Friday, September 5, 2008

Hospitality at the Olympics, Part 1

I introduced you to Whitney last May when she was working in Cairo and volunteering at St. Andrews, teaching English to Sudanese refugees. She’s now in China, and has just completed a stint at the Olympics working in the hospitality industry. She has a series of three reports for us.

Whitney writes:

The Olympics were an opportunity to create legends, feats that have never been accomplished in human history – record breaking both in individual performance as well as the collective performance. The individual versus the collective was an interesting contrast that played out on the Olympic stage in China.
These Olympics were both a coming out party for China as well as the biggest Olympics in terms of scale: number of venues, number of participants, spectators, etc. These games were carried out by the collaboration of thousands, maybe even millions, of people. The Opening Ceremonies provided a grand celebration and display of China’s hospitality and excitement to welcome the world to come play on their home turf.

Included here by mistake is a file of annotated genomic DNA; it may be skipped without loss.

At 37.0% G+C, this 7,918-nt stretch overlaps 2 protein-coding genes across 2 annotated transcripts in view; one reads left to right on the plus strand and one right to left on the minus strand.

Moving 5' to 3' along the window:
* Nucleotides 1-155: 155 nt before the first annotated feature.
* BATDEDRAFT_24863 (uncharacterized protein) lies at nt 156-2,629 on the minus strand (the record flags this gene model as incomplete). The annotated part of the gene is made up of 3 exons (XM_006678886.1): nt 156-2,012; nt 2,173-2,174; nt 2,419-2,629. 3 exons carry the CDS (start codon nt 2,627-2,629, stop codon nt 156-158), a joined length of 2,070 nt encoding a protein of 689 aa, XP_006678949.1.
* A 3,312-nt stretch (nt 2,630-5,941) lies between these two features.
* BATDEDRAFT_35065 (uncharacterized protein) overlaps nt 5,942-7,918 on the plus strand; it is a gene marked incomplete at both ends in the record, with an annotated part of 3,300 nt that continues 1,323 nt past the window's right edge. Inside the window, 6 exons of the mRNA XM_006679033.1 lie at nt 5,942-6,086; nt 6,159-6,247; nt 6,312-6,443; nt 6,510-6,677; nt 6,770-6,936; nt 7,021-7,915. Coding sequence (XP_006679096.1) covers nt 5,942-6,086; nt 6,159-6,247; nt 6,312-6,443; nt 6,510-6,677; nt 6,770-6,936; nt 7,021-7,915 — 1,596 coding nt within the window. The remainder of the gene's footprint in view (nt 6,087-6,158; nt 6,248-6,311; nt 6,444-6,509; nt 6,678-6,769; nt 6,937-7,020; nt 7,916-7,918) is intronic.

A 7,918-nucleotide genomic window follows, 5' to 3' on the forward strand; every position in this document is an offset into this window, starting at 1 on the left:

My job provided me with the opportunity to have a front row seat at the coming out party, as I worked closely with the hospitality side of the games. My role was to ensure that the guests coming to stay at the games had a positive experience. On a micro level, I was the liaison between program managers (the tour leaders for each corporate group), the hotel, and the head office for my company. To put it another way, if the games were summer camp for business people and sports fanatics, I was a glorified camp director. I had to make sure that the campers, counselors, and owners of the camp were all communicating and happy.

To me, the theme of this Olympics was the term the Chinese scream as they support their countrymen in the various sporting events – Jaiyo! Jaiyo! – which roughly translates to mean: let’s go!
To give a bit of the background story, the Chinese have been preparing for these games for years. Many of the local hosts are college students who have gone through at least a year of hospitality training, which included: food & beverage service, cultural exchanges, English language training, tourism, and orientation training to become more familiar with the massive metropolis of Beijing. Beijing is four times the size of Singapore and larger than any city in the USA.
The amazing thing is that Beijing is only the third largest city in China. After the venues had been designed and built, the traffic was decreased so that only half the cars were allowed on the roads each day, and the policies were already in place to help decrease the amount of air pollution. So when the games finally came – it felt like the pulse of Jaiyo! Jaiyo! was a distinct beat reverberating around the city.

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